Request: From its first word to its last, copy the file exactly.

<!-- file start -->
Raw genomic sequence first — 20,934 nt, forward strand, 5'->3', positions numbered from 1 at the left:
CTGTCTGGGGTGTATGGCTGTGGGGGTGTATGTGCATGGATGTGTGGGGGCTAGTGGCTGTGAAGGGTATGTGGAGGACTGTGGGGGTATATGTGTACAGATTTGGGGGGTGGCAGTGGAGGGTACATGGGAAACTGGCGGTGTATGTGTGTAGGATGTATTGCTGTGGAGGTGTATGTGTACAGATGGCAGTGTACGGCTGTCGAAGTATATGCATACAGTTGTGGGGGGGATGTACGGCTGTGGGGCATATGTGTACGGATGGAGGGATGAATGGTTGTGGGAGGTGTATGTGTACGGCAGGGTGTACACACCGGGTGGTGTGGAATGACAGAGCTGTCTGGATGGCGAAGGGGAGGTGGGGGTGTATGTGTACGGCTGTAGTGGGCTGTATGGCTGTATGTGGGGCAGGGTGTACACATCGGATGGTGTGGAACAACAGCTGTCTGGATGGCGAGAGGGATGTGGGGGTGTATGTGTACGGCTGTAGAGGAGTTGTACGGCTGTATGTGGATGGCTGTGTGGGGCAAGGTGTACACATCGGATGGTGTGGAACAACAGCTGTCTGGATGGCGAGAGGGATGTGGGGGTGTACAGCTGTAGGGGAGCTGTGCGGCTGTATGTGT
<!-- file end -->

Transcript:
Raw genomic sequence first — 20,934 nt, forward strand, 5'->3', positions numbered from 1 at the left:
CTGTCTGGGGTGTATGGCTGTGGGGGTGTATGTGCATGGATGTGTGGGGGCTAGTGGCTGTGAAGGGTATGTGGAGGACTGTGGGGGTATATGTGTACAGATTTGGGGGGTGGCAGTGGAGGGTACATGGGAAACTGGCGGTGTATGTGTGTAGGATGTATTGCTGTGGAGGTGTATGTGTACAGATGGCAGTGTACGGCTGTCGAAGTATATGCATACAGTTGTGGGGGGGATGTACGGCTGTGGGGCATATGTGTACGGATGGAGGGATGAATGGTTGTGGGAGGTGTATGTGTACGGCAGGGTGTACACACCGGGTGGTGTGGAATGACAGAGCTGTCTGGATGGCGAAGGGGAGGTGGGGGTGTATGTGTACGGCTGTAGTGGGCTGTATGGCTGTATGTGGGGCAGGGTGTACACATCGGATGGTGTGGAACAACAGCTGTCTGGATGGCGAGAGGGATGTGGGGGTGTATGTGTACGGCTGTAGAGGAGTTGTACGGCTGTATGTGGATGGCTGTGTGGGGCAAGGTGTACACATCGGATGGTGTGGAACAACAGCTGTCTGGATGGCGAGAGGGATGTGGGGGTGTACAGCTGTAGGGGAGCTGTGCGGCTGTATGTGT